When Juliette Powell and Art Kleiner started working on their book, The AI Dilemma: 7 Principles for Responsible Technology, generative AI had not yet exploded into the public consciousness.
But after OpenAI released its blockbuster AI chatbot, ChatGPT, in October 2022, the co-authors went back to revise their narrative to accommodate the sudden emergence of a transformative force in business and society, one that needs guidelines and regulations for responsible use perhaps more than any other new software technology.
"Now that we have generative AI in our hands … we also have to have the responsibility of how they will impact not just the people around us, but also the billions of people that are coming online every year who have no idea to what extent algorithms shape their lives," Powell said on the Targeting AI podcast from TechTarget Editorial. "So I feel like we have a larger responsibility."
Powell, like Kleiner, with whom she is a partner in a tech consultancy, is an adjunct professor at New York University's Interactive Telecommunications Program.
The authors' second principle, "Open the closed box," is about transparency and explainability -- the ability to look into AI systems and understand how they work and are trained, Kleiner said.
"That doesn't just mean the algorithm, it means also the company that created it and the people who engineered it and the whole system of sociotechnical activity, people and processes and code that fits together and creates it," he said.
Another of the principles at the core of the book is "people own their own data."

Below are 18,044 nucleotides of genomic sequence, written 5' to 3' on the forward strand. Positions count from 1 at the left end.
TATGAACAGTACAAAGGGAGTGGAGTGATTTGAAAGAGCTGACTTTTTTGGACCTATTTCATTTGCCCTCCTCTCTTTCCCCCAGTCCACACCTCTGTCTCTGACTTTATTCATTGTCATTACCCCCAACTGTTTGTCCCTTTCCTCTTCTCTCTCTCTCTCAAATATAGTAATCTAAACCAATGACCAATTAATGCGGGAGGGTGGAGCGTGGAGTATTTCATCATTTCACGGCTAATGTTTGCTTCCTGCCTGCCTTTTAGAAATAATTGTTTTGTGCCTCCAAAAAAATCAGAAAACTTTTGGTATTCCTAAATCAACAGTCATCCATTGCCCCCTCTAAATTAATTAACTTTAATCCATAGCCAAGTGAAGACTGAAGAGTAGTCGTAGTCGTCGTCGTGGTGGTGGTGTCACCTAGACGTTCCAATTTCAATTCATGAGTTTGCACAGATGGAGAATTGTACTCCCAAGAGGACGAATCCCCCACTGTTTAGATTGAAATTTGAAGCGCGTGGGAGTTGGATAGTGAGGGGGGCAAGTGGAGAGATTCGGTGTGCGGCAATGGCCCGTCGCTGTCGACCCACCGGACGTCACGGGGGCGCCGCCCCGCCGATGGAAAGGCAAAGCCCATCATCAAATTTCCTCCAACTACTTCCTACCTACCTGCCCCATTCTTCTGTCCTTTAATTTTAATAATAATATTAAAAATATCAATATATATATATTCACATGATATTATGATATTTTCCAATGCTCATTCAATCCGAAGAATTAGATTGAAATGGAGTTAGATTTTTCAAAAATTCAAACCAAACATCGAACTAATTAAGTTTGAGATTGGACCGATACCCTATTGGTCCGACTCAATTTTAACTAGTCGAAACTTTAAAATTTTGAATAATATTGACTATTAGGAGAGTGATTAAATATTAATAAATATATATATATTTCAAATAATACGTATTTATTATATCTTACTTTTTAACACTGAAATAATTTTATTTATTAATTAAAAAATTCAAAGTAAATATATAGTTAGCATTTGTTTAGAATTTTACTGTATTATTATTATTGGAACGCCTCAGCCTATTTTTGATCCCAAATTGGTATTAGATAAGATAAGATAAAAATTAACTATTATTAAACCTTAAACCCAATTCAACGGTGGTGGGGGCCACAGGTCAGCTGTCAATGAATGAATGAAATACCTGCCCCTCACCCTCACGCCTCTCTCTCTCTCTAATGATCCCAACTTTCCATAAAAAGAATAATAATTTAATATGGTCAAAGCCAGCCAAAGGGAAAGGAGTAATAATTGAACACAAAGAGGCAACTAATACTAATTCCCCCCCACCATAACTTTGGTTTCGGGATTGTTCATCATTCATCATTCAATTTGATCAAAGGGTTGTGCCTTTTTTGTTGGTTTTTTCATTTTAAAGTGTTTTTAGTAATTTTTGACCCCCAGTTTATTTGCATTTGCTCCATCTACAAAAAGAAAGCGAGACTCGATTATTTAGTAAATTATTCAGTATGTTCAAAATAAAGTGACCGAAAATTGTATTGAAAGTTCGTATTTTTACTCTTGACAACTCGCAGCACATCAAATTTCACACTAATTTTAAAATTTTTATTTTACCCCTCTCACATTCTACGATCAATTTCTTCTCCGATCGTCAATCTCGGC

"One of the things that human beings do is hold biases and assumptions, especially about other people. And that when it's frozen into an AI system has dramatic effect, particularly on vulnerable populations," Kleiner said. "We are our own data."
The book is largely based on Powell's undergraduate thesis at Columbia University about the limits and possibilities in self-regulation of AI and drew on her consulting work at Intel.
As for regulation of AI technology, Powell and Kleiner are proponents to the extent that it fosters responsible use of AI.
"It's important that companies be held accountable," Powell said. "And I also think that it's incredibly important … for computer and systems engineers to actually be held accountable for their work, to actually be trained in responsible work ethics so that if people get harmed, there's actually some form of accountability."
Shaun Sutner is senior news director for TechTarget Editorial's enterprise AI, business analytics, data management, customer experience and unified communications coverage areas. Esther Ajao is a TechTarget news writer covering artificial intelligence software and systems. Together, they host the "Targeting AI" podcast series.